We’ve just launched two chino styles in-store at Redchurch Street and online; the Officer Chino and the Easy Fit Chino. Crafted in Japan from Japanese cloth, the difference between these two trousers is the fit and aesthetic.
We’ll start off by introducing these two styles to you, and then delve into the history behind the chino and how it’s become a fail-safe trouser option which undoubtedly sits in most gentlemen’s wardrobes.
The Officer Chino is a more relaxed style, with a slightly dropped crotch, wider fit through the leg and subtle tapering at the hem. As the name would suggest, these are based on a pair of vintage 1950s Army officer khakis which our Design team found while developing the Spring/Summer 2017 collection. The Officer Chino is available in Beige and Navy 100% cotton twill.
Beige Officer Chino, £195
Navy Officer Chino, £195
Our Easy Fit Chino is a straight cut with a slimmer fit through the leg. This classic style offers versatility; roll the hem and pair with sneakers and a tee for day-to-day casual, or wear straight with a smarter shoe, shirt and unstructured blazer. The Easy Fit Chino is available in Beige and Olive 100% cotton twill.
Olive Easy Fit Chino, £175
Beige Easy Fit Chino, £175
Now, ever wondered how the humble chino become the wardrobe staple it is today and what the origins are? Let’s take it back to the mid-nineteenth century, 1846 to be precise, where an imaginative British army officer named Sir Harry Lumsden was operating as the Commanding Officer in Punjab, India. Sweltering in the intense heat and pretty certain he and his comrades stuck out like a sore thumb in their vibrant red tunics and positively glowing ivory trousers in the dusty terrain, he set about devising a more suitable uniform. A native Punjab plant called ‘Mazari’ became his saviour; he used this plant to blend a dye, which he used to colour some cotton twill trousers an earthy-sandy tone which matched their terrain. He named the colour ‘khaki’, after the Hindu word for dust, and officers coined the term ‘khakis’ for their new trousers. Little did Sir Lumsden know, these khakis would soon become standard issue attire in the military within just 2 years.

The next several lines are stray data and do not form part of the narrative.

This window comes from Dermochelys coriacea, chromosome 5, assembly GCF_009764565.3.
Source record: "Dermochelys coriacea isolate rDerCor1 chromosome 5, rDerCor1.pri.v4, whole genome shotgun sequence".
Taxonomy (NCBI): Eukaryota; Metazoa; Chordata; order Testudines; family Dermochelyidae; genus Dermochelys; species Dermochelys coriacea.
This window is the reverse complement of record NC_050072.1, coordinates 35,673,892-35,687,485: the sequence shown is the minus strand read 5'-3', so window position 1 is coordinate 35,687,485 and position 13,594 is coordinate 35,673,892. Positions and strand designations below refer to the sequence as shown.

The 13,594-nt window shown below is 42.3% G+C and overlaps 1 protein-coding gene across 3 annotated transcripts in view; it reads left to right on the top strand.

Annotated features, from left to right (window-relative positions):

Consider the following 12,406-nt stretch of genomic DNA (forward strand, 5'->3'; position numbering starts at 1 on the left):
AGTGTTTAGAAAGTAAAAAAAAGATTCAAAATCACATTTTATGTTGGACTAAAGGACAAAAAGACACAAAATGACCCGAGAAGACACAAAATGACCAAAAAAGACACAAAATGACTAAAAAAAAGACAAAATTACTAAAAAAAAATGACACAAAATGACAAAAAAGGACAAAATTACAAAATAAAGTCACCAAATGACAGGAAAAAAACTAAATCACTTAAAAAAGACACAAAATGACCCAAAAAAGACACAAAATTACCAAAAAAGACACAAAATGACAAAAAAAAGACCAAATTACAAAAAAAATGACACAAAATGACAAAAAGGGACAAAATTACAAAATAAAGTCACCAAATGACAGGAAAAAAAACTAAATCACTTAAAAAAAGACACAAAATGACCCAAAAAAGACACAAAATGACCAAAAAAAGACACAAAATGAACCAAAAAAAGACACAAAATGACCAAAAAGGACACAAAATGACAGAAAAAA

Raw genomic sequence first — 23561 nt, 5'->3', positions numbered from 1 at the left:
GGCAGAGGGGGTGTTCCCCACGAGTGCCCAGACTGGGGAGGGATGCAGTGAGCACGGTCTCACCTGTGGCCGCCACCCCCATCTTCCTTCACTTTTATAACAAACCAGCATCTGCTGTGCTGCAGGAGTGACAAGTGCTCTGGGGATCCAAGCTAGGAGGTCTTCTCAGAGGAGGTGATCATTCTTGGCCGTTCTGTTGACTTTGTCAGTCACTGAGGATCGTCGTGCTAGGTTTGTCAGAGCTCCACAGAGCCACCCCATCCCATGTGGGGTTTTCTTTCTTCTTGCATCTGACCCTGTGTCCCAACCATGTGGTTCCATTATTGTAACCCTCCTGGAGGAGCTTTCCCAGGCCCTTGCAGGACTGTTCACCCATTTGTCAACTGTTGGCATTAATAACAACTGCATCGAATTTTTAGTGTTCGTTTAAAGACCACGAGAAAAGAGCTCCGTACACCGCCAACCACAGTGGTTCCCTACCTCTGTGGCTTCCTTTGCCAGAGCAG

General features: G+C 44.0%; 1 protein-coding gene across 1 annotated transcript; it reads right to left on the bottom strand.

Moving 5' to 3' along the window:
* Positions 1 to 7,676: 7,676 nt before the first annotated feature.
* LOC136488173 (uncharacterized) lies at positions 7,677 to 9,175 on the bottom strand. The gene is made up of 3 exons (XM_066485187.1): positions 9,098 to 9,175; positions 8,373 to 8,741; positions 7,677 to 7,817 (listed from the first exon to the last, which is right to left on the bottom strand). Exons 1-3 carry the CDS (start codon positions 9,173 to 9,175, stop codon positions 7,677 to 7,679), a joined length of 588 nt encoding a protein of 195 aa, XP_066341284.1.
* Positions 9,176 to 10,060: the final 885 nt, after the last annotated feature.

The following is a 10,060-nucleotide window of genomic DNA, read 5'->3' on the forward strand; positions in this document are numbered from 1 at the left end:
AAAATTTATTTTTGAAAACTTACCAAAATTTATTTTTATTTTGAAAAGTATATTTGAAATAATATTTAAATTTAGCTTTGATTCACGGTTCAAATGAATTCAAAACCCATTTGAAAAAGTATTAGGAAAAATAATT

In the coming years the khaki dye would be patented, and the popularity would exponentially grow. Troops the world over would add these trousers to their uniforms.
So, this explains the origins of the design. But we need to fast forward a little to know how the name changed form ‘khakis’ to ‘chinos’. Sadly, it was another conflict which forms part of this garment’s rise to popularity; the Spanish-American war in 1898. The U.S troops were sweltering in their wool get-ups and soldiers stationed in the Philippines quickly adopted cotton khakis, and returned home with them after the war. The flat-fronted, straight-leg khaki trousers they were issued has been imported from China and the troops named them ‘chinos’ after the Spanish word for Chinese.
The everlasting appeal is based upon a functional garment, which is crafted from a cotton twill cloth which provides durability, as well as breathability and comfort. The style of the chinos has evolved as it has moved from a miliarty garment into the modern wardrobe via the likes of style icons who adopted the trousers, including James Dean.
And there you have a potted history of the chino.
Beige Easy Fit Chinos, £175
Red Grandad-Collar Shirt, £145
Navy Lightweight Bomber, Arriving in-store & online soon